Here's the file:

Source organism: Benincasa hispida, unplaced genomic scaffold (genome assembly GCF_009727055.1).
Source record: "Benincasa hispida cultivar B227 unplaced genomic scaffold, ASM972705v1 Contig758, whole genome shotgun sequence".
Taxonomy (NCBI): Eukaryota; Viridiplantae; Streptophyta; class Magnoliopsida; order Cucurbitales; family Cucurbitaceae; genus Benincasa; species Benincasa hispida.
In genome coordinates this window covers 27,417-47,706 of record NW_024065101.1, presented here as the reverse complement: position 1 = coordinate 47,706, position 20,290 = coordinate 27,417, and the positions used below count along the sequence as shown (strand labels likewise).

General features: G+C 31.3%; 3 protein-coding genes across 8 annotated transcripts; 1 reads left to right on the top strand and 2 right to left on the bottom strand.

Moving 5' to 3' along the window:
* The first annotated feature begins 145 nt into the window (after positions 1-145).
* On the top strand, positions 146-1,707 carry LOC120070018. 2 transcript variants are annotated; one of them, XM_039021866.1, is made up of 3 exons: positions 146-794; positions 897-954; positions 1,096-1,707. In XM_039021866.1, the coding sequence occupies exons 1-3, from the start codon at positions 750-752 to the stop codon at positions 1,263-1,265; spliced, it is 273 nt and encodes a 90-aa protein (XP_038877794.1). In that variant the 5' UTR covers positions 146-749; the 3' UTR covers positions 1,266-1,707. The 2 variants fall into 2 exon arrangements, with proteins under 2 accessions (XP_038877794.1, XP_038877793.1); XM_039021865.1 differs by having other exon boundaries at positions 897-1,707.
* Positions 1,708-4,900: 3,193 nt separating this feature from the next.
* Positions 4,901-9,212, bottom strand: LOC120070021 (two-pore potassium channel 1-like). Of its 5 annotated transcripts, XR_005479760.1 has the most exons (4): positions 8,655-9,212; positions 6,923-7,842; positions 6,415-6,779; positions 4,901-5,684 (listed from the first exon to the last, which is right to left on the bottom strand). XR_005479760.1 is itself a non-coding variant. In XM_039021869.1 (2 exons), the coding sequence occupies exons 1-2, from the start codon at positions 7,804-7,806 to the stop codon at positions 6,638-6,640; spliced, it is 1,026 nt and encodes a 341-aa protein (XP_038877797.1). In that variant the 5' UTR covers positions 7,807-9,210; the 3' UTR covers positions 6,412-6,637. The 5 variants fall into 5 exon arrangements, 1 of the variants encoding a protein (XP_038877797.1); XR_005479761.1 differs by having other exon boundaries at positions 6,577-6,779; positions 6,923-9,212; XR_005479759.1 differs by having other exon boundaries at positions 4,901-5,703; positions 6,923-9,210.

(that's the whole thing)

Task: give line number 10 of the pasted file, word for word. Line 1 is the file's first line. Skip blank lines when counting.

* Positions 4,901-9,212, bottom strand: LOC120070021 (two-pore potassium channel 1-like). Of its 5 annotated transcripts, XR_005479760.1 has the most exons (4): positions 8,655-9,212; positions 6,923-7,842; positions 6,415-6,779; positions 4,901-5,684 (listed from the first exon to the last, which is right to left on the bottom strand). XR_005479760.1 is itself a non-coding variant. In XM_039021869.1 (2 exons), the coding sequence occupies exons 1-2, from the start codon at positions 7,804-7,806 to the stop codon at positions 6,638-6,640; spliced, it is 1,026 nt and encodes a 341-aa protein (XP_038877797.1). In that variant the 5' UTR covers positions 7,807-9,210; the 3' UTR covers positions 6,412-6,637. The 5 variants fall into 5 exon arrangements, 1 of the variants encoding a protein (XP_038877797.1); XR_005479761.1 differs by having other exon boundaries at positions 6,577-6,779; positions 6,923-9,212; XR_005479759.1 differs by having other exon boundaries at positions 4,901-5,703; positions 6,923-9,210.